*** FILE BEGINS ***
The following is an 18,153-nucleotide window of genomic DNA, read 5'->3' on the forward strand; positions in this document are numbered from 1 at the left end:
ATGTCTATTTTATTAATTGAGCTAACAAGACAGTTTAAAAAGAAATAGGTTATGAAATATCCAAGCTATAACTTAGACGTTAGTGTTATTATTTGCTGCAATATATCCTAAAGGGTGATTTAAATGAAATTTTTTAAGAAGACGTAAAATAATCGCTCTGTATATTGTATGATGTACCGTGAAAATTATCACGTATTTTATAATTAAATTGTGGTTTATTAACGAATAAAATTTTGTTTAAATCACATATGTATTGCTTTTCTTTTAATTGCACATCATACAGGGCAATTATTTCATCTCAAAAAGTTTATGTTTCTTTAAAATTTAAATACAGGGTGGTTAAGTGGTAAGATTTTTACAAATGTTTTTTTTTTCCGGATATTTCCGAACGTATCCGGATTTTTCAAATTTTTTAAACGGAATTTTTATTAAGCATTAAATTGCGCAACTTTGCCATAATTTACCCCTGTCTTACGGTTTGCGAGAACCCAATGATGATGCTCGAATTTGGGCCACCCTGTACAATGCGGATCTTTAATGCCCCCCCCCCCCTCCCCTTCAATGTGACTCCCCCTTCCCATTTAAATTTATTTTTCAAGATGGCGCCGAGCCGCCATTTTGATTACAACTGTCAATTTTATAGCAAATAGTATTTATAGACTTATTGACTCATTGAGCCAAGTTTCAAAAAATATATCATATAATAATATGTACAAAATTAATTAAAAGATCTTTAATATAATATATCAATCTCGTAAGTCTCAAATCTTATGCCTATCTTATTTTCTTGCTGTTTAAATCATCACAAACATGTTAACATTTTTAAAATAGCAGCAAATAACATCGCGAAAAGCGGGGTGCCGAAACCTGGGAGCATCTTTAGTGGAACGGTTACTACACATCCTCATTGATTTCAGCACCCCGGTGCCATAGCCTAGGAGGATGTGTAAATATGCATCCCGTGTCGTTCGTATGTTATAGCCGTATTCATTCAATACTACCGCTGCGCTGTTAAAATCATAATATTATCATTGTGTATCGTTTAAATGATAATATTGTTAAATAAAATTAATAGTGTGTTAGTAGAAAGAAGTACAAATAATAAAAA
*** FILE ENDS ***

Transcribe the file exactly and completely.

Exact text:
The following is an 18,153-nucleotide window of genomic DNA, read 5'->3' on the forward strand; positions in this document are numbered from 1 at the left end:
ATGTCTATTTTATTAATTGAGCTAACAAGACAGTTTAAAAAGAAATAGGTTATGAAATATCCAAGCTATAACTTAGACGTTAGTGTTATTATTTGCTGCAATATATCCTAAAGGGTGATTTAAATGAAATTTTTTAAGAAGACGTAAAATAATCGCTCTGTATATTGTATGATGTACCGTGAAAATTATCACGTATTTTATAATTAAATTGTGGTTTATTAACGAATAAAATTTTGTTTAAATCACATATGTATTGCTTTTCTTTTAATTGCACATCATACAGGGCAATTATTTCATCTCAAAAAGTTTATGTTTCTTTAAAATTTAAATACAGGGTGGTTAAGTGGTAAGATTTTTACAAATGTTTTTTTTTTCCGGATATTTCCGAACGTATCCGGATTTTTCAAATTTTTTAAACGGAATTTTTATTAAGCATTAAATTGCGCAACTTTGCCATAATTTACCCCTGTCTTACGGTTTGCGAGAACCCAATGATGATGCTCGAATTTGGGCCACCCTGTACAATGCGGATCTTTAATGCCCCCCCCCCCCTCCCCTTCAATGTGACTCCCCCTTCCCATTTAAATTTATTTTTCAAGATGGCGCCGAGCCGCCATTTTGATTACAACTGTCAATTTTATAGCAAATAGTATTTATAGACTTATTGACTCATTGAGCCAAGTTTCAAAAAATATATCATATAATAATATGTACAAAATTAATTAAAAGATCTTTAATATAATATATCAATCTCGTAAGTCTCAAATCTTATGCCTATCTTATTTTCTTGCTGTTTAAATCATCACAAACATGTTAACATTTTTAAAATAGCAGCAAATAACATCGCGAAAAGCGGGGTGCCGAAACCTGGGAGCATCTTTAGTGGAACGGTTACTACACATCCTCATTGATTTCAGCACCCCGGTGCCATAGCCTAGGAGGATGTGTAAATATGCATCCCGTGTCGTTCGTATGTTATAGCCGTATTCATTCAATACTACCGCTGCGCTGTTAAAATCATAATATTATCATTGTGTATCGTTTAAATGATAATATTGTTAAATAAAATTAATAGTGTGTTAGTAGAAAGAAGTACAAATAATAAAAA